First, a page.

From a "lefties" perspective, left-handed people are the only ones in their right minds.
The opposite has proven true throughout history.
A medical doctor reported in the New York Times that many left-handed people in ancient times were once synonymous with criminals, and even associated with the devil.
Today, that stigma has shifted dramatically, but for a leftie, adapting to a right-handed world is still a foreign experience.
"It's just something you have to adjust to," said Terri Kovach, a sociology professor and technical services librarian at MCCC.
"There's an assumption of right-handedness."
According to a Wall Street journal article, left-handed people make up 10 percent of the population while ambidextrous (mixed-handed) is only at 1 percent.
Kovach looks back at her left-handed childhood with a lighthearted approach.
Eating dinner in her 7-person family became an awkward experience.
"I was not afforded the privilege of a left-handed spot," she joked.
Other childhood milestones such as writing with a fountain pen were not easy while attending a Catholic school.
"Those tips aren't made to do it," she said about the fountain pens.
Despite being a leftie, her right-handed counterparts never left her side when she married and raised right-handed children.
However, Kovach became more aware of her surroundings when she saw them perform daily tasks such as opening the cabinet doors and picking up certain items.
"I think watching them made me much more observant" she said.
"I hadn't appreciated how dominantly right-handed they were, but they're fine."
Even Kovach, who considers herself a dominant leftie, can perform certain activities using both hands.
Whether you live in a right, left or ambidextrous world, some have been forced to visit the opposite perspective.
Kovach fractured her left arm last year and was forced to use her "weaker" hand.
"It was just awful. I really struggled with making my way in the world," she said looking back.
Challenges with using her right-hand were apparent in the process.
"Eating was just a nightmare," she said.
Handwriting became an obstacle throughout the injury, but gradually improved its legibility over time.
"I bat right-handed, I use scissors right-handed, I throw a ball right-handed," she said.
A leftie may have an opposite view of the world, but righties and ambidextrous (mixed-handed) individuals have their own perspectives.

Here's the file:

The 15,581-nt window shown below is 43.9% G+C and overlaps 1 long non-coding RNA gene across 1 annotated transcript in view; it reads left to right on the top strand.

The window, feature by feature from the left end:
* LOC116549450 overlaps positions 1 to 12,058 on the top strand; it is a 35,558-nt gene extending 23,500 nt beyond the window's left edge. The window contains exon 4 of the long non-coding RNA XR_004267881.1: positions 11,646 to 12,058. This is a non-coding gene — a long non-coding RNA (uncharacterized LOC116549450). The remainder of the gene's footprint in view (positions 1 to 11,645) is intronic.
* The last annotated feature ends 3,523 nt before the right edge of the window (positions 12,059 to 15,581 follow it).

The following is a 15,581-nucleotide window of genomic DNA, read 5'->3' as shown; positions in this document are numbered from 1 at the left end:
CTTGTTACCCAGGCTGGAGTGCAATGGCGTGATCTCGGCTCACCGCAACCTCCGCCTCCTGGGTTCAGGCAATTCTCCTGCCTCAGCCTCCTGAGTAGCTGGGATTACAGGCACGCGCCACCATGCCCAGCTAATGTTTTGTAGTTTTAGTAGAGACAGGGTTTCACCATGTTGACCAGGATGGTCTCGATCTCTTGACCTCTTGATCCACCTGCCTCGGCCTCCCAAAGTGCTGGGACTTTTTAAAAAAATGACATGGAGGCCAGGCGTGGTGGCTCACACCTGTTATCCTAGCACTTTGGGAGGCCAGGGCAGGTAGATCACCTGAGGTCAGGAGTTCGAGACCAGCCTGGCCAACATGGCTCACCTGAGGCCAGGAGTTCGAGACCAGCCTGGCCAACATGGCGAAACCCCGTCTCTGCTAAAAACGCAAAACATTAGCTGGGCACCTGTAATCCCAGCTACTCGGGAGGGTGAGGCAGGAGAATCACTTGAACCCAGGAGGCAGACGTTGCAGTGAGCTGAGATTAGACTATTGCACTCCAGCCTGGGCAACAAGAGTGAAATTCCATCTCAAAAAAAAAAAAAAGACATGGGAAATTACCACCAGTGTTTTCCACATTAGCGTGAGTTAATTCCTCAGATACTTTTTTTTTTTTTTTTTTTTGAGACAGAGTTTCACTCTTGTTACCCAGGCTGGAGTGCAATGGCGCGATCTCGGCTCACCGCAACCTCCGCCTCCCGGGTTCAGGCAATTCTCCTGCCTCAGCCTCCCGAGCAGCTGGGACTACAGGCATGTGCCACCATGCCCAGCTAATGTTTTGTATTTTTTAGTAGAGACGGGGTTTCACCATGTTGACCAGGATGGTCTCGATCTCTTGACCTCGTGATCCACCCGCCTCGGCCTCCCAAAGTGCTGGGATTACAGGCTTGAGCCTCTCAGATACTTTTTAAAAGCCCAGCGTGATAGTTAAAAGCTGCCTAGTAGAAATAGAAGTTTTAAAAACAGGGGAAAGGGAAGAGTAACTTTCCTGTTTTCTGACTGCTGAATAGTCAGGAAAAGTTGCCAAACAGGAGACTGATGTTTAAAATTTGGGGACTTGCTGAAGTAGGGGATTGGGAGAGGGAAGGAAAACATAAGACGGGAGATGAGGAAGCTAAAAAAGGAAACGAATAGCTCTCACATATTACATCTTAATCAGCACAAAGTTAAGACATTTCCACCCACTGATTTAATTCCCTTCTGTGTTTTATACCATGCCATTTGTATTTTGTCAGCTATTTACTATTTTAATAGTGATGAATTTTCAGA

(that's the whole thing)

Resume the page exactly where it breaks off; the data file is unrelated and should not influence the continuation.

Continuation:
"I'll accept the way the decree has come down," said Robin Mills, who is a right-handed, adult student at MCCC.
The information insurance and security major does many activities with his right hand, but uses both hands in daily chores.
Mills' right-handed ways came to a halt in his younger days when he fractured his right arm. For six weeks, he had to use his other hand. Routine tasks became tedious when it came to showering and brushing teeth.
"It was a chore learning how to adapt," he said.
Mills said his handwriting looked "garbled" as he struggled to write with his left.
One MCCC student who is dominantly right-handed says she has done activities with her left.
"It really depends on what it is. I've had to do stuff with my left hand," Kimberly Dingus said.
A third-degree black belt in Tang soo Do, a broken right arm caused Dingus to change hands for a few weeks. The only operable area in her fracture was her wrist.
"My wrist would get tired so I'd use my left," she said.
"I guess it was fine for the most part," she said looking back.
Christina Tsuei reported in the Wall Street Journal that lefties have their own day on August 13, and some scientists say that lefties are better at divergent thinking – an essential building block for creativity.
Some modern researchers have gone as far as to say that left-handed and mixed-handed individuals are at a greater risk for cognitive disabilities such as ADHD, and mood disorders bipolar and schizophrenia.
Around 70 percent of lefties rely on the left hemisphere to recall language, according to Metten Somers, a psychiatrist and researcher who studies brain lateralization at Utrecht University Medical Center in the Netherlands.
"The other 30 percent of lefties appear to exhibit either a right-dominant or distributed pattern, Dr. Somers says. They may be more prone to impaired learning or functioning, and at greater risk for brain disorders," he says.
However, studies that show particular advantages or disadvantages over a certain trait should be used with discernment.
Dr. Melissa Grey, an assistant professor in psychology, is skeptical about any advantages or disadvantages and cited a recent study.
"When they (the researchers) look at the best samples, these differences wash out," she said about the research conducted with left-handed people.
In other words, there were no considerable differences between right and left-handedness.
"We are always trying to make connections. It seems to be a cognitive habit," she said.
Grey said readers of these studies should pay attention to sample rates -how many people were included in the research. She also said it's easy to draw assumptions if you test a small group.
"It's easy to get a biased sample," she said.
"Left handed people are like a minority group. We tend to link those things more strongly," she said.
Grey said those "things" that we strongly perceive are unusual events or talents associated with "lefties" such as creativity.
However, if there was research that indicated left-handed people are better at certain tasks, she would re-consider her position. Grey also had a message for ambidextrous individuals.
"Oftentimes, people who are ambidextrous favor one hand over another," she said.
Some students, however, shared their views on whether left-handed people are more creative and prone to problems than with right-handed people.
"I think it could be a possibility, but it could be genes," Niles Powell, a middle-college student, said.